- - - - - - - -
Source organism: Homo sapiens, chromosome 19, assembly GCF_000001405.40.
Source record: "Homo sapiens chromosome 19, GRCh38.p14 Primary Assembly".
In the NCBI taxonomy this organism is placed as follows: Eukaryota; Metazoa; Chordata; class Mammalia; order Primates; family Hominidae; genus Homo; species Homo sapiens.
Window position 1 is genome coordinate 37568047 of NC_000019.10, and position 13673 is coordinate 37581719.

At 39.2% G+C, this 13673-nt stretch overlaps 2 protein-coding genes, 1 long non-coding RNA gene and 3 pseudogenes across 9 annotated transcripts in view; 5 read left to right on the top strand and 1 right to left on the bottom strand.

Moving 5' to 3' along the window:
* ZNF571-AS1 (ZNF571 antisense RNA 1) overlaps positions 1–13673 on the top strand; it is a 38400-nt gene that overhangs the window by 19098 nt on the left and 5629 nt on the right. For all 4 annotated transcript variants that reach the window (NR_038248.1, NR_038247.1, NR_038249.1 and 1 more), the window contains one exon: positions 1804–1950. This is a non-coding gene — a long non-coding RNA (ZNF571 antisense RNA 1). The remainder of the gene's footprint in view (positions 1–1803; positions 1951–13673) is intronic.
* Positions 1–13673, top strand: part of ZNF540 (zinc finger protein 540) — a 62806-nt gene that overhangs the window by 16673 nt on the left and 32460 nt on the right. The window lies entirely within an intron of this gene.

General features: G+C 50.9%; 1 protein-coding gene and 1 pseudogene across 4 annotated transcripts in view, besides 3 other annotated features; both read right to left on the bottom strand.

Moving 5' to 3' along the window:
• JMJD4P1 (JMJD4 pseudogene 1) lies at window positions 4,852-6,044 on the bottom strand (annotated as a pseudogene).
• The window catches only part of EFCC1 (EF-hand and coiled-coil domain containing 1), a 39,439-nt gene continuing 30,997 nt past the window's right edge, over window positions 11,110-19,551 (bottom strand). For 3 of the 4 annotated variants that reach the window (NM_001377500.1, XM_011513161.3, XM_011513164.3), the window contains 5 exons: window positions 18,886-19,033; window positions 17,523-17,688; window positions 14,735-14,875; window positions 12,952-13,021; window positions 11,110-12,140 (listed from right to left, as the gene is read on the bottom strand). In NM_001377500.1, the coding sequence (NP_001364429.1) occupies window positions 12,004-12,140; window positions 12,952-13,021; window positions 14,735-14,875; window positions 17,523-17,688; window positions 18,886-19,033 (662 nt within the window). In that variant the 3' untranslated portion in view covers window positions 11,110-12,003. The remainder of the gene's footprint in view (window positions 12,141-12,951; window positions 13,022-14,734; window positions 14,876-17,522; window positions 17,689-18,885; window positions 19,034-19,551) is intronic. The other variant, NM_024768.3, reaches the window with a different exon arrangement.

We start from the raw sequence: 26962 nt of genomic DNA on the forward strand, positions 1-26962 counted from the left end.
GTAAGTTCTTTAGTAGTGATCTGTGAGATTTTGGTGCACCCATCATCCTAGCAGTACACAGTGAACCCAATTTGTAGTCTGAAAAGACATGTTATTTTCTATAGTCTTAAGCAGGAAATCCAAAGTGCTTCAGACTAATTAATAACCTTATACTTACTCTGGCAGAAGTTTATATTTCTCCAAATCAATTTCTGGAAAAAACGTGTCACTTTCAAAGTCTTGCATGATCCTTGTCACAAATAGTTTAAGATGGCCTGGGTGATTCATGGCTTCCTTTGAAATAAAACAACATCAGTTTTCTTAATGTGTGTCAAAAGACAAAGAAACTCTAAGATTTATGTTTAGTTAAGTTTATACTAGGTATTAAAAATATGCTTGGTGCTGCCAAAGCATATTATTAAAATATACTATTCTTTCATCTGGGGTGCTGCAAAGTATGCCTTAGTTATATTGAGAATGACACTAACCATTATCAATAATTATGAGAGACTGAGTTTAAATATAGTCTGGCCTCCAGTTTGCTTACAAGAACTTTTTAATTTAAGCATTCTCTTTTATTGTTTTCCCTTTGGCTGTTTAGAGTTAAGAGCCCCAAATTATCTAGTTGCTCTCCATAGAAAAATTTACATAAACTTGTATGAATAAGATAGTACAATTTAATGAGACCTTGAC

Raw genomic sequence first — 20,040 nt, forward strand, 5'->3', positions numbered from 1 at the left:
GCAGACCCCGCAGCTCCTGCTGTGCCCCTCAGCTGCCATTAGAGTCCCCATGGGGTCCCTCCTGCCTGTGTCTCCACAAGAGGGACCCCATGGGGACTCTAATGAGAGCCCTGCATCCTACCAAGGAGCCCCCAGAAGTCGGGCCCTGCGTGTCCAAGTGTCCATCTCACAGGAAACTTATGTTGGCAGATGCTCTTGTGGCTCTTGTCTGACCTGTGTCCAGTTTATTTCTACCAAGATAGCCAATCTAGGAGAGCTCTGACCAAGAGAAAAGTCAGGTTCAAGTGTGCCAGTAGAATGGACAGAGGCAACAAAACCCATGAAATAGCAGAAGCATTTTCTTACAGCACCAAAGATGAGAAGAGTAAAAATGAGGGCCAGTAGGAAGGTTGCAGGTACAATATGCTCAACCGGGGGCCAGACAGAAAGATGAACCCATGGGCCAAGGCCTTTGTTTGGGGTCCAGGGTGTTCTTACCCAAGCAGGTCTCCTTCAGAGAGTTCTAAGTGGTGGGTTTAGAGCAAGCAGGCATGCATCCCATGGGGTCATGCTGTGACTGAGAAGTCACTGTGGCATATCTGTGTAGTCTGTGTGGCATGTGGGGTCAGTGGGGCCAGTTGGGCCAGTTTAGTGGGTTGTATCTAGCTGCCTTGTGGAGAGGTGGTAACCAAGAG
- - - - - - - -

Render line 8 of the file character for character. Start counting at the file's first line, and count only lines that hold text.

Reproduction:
* Positions 1–13673, top strand: part of ZNF540 (zinc finger protein 540) — a 62806-nt gene that overhangs the window by 16673 nt on the left and 32460 nt on the right. The window lies entirely within an intron of this gene.